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Why is Pablo Hasel, the Spanish rapper who insulted the monarchy, so controversial?

Hasel protests 2021
RTVE still/ fair use

Spanish police say rapper Pablo Hasél was arrested by Catalan police at Lleida University in north-eastern Spain after a 24-hour standoff, where the rapper had barricaded himself in a building. He was taken to prison to serve a nine-month sentence after being convicted of offending the monarchy and endorsing terrorism in tweets and a song.

Hasél had referred to the former Spanish king Juan Carlos in offensive terms, praised some terrorist groups and accused the Guardia Civil of torturing and murdering migrants.

The Catalonian rapper has previously been convicted of assault and breaking into private property. In addition, in 2018, Hasél was given a two-year jail sentence and a fine of almost 30.000 Euros after Spain’s highest criminal court ruled that his lyrics and comments went beyond the limits of free speech and were instead expressions of “hatred and attacks on honour”. Another Spanish rapper, known as Valtònyc, fled to Belgium in 2018 to avoid a three-and-a-half year jail term after being found guilty of distributing songs that threatened the crown.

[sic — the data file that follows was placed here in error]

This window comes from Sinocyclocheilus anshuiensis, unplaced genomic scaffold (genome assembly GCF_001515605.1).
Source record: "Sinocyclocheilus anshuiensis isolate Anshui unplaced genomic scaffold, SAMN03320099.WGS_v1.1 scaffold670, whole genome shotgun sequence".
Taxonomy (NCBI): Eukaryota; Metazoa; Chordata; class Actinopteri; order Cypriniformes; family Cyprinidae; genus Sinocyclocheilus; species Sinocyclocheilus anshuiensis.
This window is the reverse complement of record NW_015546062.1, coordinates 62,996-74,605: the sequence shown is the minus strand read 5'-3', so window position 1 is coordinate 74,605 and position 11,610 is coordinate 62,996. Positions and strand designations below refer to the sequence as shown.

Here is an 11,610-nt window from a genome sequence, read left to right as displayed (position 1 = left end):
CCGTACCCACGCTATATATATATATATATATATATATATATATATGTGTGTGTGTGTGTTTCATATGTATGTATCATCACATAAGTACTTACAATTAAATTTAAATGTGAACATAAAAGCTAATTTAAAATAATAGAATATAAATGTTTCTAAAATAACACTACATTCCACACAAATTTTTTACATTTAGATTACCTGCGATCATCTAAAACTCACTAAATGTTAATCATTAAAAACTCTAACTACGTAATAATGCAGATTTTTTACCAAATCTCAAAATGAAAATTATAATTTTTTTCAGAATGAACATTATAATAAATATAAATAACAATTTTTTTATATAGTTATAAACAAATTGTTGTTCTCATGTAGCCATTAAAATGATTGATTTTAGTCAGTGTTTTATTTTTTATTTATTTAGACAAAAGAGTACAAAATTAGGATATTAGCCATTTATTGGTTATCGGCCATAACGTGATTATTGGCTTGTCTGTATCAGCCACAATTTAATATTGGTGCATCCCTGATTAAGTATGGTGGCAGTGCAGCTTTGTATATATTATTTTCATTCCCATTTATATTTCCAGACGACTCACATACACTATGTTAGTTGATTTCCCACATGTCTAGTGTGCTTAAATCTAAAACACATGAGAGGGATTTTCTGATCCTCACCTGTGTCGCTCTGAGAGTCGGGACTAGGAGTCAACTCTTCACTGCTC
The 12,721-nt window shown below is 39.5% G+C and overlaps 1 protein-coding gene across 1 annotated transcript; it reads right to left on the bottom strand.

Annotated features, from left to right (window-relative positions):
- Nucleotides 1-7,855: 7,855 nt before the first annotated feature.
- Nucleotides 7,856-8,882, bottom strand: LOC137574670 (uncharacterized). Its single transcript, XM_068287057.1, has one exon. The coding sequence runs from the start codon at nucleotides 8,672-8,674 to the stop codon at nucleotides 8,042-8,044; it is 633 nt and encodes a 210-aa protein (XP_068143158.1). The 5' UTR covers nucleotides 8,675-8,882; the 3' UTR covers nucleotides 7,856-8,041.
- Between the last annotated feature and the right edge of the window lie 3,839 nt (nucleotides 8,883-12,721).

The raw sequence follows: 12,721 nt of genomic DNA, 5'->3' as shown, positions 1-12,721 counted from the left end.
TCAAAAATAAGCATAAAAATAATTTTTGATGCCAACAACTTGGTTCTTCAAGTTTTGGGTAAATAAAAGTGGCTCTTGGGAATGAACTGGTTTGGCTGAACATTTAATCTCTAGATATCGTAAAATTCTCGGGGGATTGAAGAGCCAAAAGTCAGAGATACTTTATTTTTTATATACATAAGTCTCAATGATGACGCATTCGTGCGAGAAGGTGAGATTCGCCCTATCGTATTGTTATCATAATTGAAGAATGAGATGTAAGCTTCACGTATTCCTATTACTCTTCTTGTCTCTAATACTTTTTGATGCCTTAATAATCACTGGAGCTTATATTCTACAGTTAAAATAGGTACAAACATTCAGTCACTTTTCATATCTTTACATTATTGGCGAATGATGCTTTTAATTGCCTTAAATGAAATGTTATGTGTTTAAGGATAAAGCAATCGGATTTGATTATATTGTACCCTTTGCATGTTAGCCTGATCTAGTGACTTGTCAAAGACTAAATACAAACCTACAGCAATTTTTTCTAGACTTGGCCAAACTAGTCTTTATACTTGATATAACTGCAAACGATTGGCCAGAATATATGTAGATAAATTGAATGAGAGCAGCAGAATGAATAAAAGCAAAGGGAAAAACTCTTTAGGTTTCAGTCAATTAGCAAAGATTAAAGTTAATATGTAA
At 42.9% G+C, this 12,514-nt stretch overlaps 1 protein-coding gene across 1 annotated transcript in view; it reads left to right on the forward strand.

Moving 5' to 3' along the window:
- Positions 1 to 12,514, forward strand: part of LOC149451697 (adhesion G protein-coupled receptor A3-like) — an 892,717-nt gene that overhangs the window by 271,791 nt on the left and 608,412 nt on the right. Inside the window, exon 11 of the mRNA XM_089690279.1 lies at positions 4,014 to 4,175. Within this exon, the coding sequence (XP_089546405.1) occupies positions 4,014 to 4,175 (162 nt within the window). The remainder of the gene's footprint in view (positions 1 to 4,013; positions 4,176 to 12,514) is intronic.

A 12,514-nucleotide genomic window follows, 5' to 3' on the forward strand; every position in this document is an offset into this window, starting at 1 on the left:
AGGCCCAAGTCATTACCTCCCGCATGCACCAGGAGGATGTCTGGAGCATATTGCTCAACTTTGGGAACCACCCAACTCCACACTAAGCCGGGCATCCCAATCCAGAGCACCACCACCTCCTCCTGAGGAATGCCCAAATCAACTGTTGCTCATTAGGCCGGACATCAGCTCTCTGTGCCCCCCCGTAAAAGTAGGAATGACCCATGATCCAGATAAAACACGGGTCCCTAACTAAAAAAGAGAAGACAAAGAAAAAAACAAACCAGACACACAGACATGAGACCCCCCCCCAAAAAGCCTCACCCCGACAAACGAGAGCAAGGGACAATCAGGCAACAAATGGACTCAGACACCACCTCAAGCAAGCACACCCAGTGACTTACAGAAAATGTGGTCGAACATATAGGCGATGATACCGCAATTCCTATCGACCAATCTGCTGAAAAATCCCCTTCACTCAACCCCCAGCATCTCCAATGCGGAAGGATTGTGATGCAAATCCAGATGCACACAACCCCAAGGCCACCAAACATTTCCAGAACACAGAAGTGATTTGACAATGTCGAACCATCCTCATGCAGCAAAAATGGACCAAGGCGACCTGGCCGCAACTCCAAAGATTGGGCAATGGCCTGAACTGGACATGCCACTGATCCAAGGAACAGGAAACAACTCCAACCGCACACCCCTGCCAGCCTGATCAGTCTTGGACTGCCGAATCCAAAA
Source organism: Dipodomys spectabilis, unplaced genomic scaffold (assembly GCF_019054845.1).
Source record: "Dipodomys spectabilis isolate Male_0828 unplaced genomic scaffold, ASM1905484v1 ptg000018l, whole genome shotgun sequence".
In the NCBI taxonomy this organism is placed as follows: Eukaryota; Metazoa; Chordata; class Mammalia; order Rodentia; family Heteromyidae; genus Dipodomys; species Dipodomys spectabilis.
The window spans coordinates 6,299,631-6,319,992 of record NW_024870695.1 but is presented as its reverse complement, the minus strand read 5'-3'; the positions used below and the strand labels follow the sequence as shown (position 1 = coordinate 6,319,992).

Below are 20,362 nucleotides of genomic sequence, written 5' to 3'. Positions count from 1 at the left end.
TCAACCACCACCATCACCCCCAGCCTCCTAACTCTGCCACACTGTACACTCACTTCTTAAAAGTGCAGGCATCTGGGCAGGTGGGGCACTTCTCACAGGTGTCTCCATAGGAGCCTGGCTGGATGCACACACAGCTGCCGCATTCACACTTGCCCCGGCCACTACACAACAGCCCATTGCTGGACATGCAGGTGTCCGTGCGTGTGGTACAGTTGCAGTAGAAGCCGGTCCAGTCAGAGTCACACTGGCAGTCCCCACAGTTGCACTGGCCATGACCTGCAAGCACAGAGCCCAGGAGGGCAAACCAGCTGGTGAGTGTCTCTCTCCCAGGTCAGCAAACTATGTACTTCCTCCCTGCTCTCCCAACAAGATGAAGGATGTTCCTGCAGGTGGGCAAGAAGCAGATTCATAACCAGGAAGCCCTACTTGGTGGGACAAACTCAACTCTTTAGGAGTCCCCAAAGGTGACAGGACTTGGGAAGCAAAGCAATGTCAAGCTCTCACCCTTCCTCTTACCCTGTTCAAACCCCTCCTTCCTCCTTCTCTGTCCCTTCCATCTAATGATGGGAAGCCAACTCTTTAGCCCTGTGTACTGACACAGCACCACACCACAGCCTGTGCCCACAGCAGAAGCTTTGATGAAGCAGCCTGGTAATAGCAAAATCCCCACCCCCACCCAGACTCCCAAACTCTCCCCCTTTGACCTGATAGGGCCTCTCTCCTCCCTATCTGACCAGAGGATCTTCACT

Hasel’s arrest has resulted in protests in several cities, resulting in 33 injuries. During the riots on Wednesday, fourteen people were arrested in Madrid and a further 29 in Barcelona. In the Spanish capital, 35 police officers are being treated for injuries at hospital.

The protests come just days after controversy when Spain’s main TV station, RTVE, disciplined journalists involved in a lunchtime news programme which appeared to question the monarchy. While reporting that Princess Leonor is to finish her secondary education in Wales, a strapline reading ‘’Leonor is leaving Spain, like her grandfather’’ was used, a reference to the self imposed exile of King Juan Carlos who went to Abu Dhabi following ongoing allegations of financial impropriety.  Almost immediately, TVE issued an apology and said that those involved had been ”relieved” of their duties.

At the weekend, Catalonia held elections with parties demanding independence for the region winning the most seats. That has led to concerns about a fresh push for secession in the area. Some of the protestors involved in the Hasel demonstrations are also demanding freedom for the Catalan independence leaders who were given prison sentences following the referendum of 2017 which was declared illegal by Madrid before it took place but which saw an overwhelming majority vote for secession.

About author

Senior Europe Correspondent Oskar Aanmoen has a master in military and political history of the Nordic countries. He has written six books on historical subjects and more than 1.500 articles for Royal Central. He has also interview both Serbian and Norwegian royals. Aanmoen is based in Oslo, Norway.